New York Giants defensive coordinator Steve Spagnuolo looks on during...

New York Giants defensive coordinator Steve Spagnuolo looks on during minicamp at the Quest Diagnostic training facility on Thursday, June 18, 2015. Credit: Andrew Theodorakis

It’s been almost a month since the Giants poured nearly a quarter of a billion dollars into their defense at the start of free agency, and Steve Spagnuolo still is smiling.

The defensive coordinator who last year had to rely on a thin and battered roster to limp through a 6-10 season and finish near the bottom in nearly every statistical ranking in the NFL should be grinning.

“It was like Christmas,” he said of the steady stream of players the Giants added or retained in the first hours of free agency. He got a pass-rushing defensive end in Olivier Vernon, a play-making cornerback in Janoris Jenkins, a run-stuffing tackle in Damon Harrison, not to mention Jason Pierre-Paul’s return.

“I think we did a really good job [in free agency], and I’m not just saying that because of the guys that we got,” Spagnuolo said on Friday. “I think the way we went about it and the way it turned out, I think we did exactly what we needed to do.”

Now his mission is to figure out what to do with them all.

“I don’t know it’ll change all that much,” he said of the basic schemes and philosophies. “There will be some tweaks here and there. And even though we have identified these guys who are coming in who are new, and we think we know what they are, it’s going to take a little while in the offseason to figure out exactly how we can intertwine them with the guys we had a year ago. So we keep some things, you get rid of things. All of that is going on right now.”

He’s also got several new faces on his defensive staff. Dave Merritt and Tim Walton, the two secondary coaches, are the only holdovers from last season. Patrick Graham is the defensive line coach, Bill McGovern the new linebackers coach.

Spagnuolo said having fresh voices to ask questions and add insight to the defense he has employed for nearly two decades helps invigorate the entire system.

The players don’t arrive for the start of the offseason program until April 11, so until then, all of the coaching is hypothetical. Even something as simple as where Vernon and Pierre-Paul will line up can’t be finalized because there have been no conversations with the players about their preferences. Spags may have gotten a lot of Christmas presents, but he’s had to keep them in the box for a while.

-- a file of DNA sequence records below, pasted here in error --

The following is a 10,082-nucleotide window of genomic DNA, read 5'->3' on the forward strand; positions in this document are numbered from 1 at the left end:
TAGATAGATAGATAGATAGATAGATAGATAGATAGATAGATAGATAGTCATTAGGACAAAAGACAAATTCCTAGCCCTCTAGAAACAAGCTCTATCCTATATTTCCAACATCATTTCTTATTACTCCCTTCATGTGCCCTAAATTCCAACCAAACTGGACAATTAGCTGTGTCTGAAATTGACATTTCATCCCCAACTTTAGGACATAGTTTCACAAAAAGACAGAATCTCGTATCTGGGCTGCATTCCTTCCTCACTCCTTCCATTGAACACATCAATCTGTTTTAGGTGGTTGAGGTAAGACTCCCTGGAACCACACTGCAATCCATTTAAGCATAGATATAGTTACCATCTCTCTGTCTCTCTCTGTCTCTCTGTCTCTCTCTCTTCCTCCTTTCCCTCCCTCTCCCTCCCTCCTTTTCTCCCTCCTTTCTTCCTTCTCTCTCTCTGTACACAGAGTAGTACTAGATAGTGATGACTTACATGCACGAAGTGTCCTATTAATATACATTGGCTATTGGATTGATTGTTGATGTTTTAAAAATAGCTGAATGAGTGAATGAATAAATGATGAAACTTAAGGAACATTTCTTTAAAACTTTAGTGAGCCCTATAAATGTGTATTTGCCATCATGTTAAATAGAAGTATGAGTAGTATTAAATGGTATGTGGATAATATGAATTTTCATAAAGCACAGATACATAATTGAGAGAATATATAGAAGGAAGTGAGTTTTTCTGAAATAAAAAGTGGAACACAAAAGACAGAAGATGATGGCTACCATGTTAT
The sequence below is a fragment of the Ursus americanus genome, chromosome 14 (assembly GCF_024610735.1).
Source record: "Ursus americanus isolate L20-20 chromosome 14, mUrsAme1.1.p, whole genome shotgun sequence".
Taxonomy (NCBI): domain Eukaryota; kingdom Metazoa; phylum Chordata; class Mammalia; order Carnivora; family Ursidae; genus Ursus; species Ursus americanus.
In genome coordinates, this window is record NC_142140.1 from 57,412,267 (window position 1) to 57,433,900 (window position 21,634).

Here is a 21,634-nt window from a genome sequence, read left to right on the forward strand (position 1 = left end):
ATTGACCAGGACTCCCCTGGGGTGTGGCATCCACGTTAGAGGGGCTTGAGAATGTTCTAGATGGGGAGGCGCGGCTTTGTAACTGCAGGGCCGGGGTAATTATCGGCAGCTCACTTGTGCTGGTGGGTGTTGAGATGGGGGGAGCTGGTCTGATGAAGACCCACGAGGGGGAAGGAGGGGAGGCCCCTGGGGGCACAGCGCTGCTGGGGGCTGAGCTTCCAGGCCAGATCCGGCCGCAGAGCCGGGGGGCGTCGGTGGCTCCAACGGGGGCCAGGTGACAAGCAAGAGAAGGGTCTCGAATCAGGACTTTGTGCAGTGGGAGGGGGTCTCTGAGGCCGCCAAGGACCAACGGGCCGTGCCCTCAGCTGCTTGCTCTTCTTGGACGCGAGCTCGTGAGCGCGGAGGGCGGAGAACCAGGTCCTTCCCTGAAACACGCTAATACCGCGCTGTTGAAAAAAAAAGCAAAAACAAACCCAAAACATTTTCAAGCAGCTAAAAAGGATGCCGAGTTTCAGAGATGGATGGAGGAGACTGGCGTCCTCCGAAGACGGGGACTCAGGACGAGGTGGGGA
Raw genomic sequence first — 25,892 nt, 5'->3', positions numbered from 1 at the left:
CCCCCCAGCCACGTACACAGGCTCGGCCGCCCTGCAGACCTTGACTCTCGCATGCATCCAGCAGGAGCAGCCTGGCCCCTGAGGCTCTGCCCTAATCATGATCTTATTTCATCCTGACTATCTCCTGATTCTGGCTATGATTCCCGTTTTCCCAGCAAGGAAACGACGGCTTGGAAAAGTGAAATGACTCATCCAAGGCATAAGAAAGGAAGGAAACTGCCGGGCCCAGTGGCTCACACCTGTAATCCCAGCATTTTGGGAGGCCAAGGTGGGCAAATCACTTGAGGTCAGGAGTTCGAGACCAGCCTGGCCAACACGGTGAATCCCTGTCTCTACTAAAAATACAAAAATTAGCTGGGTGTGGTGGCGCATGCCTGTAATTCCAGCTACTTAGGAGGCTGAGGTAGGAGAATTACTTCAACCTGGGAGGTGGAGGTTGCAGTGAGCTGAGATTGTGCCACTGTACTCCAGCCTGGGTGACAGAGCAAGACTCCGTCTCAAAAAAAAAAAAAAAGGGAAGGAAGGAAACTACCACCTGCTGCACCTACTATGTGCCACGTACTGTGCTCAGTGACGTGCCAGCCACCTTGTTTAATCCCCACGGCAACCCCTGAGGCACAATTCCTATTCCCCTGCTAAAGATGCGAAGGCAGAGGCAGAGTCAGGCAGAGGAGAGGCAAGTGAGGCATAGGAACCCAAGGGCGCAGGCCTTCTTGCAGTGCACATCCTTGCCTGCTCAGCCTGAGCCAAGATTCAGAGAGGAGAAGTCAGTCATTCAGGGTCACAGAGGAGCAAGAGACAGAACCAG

“It’s kind of hard to fully dive into what you are going to be and what you are going to install until you know what you have,” he said. “That’s starting to take shape now.”

The offseason hasn’t been all giggles for Spagnuolo. He was interviewed for the Giants head coaching vacancy that eventually went to Ben McAdoo. Then McAdoo retained Spagnuolo as the coordinator.

“I was disappointed that I wasn’t the guy,” Spagnuolo said. “It was two-fold. It didn’t happen so there is disappointment, but it’s always nice to be wanted. I’m excited about that . . . I’m not giving up on my dream of being a head coach again, but I certainly am comfortable working with Ben.”

And if the Giants’ defense plays to its pricetag, Spagnuolo could once again find himself on the interview circuit next year.

“I’m hoping that we can put a better product on the field than we did a year ago,” he said. “I think that we will. All of the pieces coming together, whether it’s players or coaches, is something we’re excited about.”

And it should keep him smiling at least up to the opener in September.

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